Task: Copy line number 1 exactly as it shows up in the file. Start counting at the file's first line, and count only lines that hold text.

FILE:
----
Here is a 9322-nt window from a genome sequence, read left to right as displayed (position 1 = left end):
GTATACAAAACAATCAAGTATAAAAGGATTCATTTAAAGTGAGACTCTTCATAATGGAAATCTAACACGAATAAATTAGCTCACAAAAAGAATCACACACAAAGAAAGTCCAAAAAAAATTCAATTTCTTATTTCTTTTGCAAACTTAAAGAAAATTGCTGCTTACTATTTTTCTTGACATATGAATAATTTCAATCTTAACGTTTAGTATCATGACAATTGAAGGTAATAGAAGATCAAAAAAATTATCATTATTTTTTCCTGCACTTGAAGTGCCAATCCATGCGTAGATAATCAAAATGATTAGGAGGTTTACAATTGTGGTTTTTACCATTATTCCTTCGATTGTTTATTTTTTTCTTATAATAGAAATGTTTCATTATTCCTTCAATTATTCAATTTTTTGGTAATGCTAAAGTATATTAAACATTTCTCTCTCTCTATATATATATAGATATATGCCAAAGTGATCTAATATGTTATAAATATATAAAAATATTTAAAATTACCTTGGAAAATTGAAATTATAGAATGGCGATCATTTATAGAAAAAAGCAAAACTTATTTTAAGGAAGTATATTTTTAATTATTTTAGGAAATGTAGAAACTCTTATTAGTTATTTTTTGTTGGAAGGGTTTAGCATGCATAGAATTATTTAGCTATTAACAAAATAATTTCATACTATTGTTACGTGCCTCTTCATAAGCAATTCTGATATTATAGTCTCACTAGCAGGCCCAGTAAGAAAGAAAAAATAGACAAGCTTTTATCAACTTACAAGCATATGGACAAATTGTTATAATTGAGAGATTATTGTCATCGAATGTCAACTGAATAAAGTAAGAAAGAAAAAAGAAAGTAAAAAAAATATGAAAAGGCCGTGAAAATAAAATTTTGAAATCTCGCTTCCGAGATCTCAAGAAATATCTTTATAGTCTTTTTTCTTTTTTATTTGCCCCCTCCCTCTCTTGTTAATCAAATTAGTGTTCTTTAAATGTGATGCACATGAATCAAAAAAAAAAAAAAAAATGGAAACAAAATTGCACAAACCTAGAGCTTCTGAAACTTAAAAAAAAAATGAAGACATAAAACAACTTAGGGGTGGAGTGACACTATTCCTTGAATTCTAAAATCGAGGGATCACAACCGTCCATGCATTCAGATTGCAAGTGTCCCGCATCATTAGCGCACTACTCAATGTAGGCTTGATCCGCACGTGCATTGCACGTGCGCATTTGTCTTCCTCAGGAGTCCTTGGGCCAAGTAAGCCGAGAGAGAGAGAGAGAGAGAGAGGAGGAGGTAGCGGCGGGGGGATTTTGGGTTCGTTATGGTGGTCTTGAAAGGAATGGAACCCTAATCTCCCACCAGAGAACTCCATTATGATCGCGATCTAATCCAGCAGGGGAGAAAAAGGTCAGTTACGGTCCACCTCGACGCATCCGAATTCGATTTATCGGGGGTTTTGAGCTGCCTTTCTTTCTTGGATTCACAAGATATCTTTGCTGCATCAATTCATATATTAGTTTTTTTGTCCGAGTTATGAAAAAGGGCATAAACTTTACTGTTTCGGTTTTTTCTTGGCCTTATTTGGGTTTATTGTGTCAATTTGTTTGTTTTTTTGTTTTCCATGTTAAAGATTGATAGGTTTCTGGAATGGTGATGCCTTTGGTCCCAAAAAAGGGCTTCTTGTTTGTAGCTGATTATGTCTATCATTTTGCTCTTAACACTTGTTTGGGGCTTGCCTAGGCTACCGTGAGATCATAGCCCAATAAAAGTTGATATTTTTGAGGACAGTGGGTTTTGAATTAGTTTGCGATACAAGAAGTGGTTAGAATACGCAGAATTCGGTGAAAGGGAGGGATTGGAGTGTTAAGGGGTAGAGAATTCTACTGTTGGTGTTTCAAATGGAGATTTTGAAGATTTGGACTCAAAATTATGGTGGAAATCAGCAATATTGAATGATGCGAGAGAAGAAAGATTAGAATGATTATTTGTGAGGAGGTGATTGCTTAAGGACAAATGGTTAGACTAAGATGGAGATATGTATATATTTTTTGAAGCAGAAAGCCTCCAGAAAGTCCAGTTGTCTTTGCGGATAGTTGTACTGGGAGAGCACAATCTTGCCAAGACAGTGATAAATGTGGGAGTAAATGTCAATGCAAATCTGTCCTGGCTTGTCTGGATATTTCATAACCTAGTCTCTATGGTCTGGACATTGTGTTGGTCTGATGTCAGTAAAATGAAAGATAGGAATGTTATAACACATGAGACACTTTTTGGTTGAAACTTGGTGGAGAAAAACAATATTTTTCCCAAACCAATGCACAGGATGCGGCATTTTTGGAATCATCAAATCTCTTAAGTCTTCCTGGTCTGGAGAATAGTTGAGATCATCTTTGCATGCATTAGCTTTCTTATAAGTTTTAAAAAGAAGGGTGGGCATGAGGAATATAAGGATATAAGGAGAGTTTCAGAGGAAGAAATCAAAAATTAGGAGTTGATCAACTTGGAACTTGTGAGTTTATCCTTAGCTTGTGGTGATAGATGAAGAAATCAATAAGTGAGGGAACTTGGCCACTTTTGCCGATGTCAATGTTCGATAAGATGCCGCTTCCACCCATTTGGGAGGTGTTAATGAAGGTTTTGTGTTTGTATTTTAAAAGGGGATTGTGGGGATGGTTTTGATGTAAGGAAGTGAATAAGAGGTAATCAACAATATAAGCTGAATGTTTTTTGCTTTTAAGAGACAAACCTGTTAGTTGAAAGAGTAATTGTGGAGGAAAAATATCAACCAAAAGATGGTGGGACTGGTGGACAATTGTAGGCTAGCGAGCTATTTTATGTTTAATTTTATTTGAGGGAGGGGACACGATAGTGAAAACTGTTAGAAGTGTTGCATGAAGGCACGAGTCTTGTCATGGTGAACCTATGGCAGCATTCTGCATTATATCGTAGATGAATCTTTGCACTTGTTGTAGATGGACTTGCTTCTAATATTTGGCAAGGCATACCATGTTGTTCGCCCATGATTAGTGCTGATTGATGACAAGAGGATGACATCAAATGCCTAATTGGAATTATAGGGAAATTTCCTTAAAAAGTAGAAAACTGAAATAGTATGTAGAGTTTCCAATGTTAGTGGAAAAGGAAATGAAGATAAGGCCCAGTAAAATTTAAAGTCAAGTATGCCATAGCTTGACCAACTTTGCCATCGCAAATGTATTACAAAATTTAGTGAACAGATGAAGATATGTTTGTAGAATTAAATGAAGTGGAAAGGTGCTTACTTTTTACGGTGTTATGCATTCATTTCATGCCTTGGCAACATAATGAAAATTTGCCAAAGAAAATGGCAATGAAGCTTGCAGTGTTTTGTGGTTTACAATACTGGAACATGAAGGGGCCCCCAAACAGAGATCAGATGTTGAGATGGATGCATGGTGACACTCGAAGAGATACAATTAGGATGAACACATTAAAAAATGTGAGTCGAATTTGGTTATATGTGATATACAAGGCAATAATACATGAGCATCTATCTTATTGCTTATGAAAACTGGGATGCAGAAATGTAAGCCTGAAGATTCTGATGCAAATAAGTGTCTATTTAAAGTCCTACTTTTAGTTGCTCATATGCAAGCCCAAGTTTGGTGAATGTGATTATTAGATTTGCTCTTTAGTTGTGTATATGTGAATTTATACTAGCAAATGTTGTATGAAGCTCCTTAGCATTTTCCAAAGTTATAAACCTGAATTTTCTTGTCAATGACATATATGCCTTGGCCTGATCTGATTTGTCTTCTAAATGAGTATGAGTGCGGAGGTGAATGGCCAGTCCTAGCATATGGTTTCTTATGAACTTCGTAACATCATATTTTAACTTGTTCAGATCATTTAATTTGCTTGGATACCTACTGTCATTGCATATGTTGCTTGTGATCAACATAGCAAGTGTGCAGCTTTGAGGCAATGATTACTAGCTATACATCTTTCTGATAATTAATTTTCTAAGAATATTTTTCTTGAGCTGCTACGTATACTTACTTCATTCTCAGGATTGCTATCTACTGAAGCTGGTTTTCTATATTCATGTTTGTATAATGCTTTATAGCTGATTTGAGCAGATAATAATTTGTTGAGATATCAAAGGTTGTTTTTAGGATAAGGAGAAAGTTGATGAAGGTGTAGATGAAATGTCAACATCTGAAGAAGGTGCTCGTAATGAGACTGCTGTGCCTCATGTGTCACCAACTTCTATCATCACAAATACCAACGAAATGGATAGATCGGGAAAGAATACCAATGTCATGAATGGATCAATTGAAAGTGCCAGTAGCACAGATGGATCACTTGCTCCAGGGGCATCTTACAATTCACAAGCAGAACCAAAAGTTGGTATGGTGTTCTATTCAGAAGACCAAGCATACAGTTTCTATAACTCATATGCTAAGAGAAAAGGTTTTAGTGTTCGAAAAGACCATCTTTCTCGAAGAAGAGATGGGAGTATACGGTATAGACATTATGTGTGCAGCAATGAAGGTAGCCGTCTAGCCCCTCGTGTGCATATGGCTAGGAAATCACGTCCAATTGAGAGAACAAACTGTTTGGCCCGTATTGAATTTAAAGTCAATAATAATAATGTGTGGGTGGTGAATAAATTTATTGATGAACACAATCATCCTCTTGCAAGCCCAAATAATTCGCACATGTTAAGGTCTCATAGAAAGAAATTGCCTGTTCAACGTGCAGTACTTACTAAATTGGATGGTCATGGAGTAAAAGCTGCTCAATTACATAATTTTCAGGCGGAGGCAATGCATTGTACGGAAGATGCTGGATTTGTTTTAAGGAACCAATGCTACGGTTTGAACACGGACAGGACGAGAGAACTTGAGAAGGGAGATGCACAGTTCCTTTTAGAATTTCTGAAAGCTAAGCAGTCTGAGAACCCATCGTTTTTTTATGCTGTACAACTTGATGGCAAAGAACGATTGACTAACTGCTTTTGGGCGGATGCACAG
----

Here is a 9322-nt window from a genome sequence, read left to right as displayed (position 1 = left end):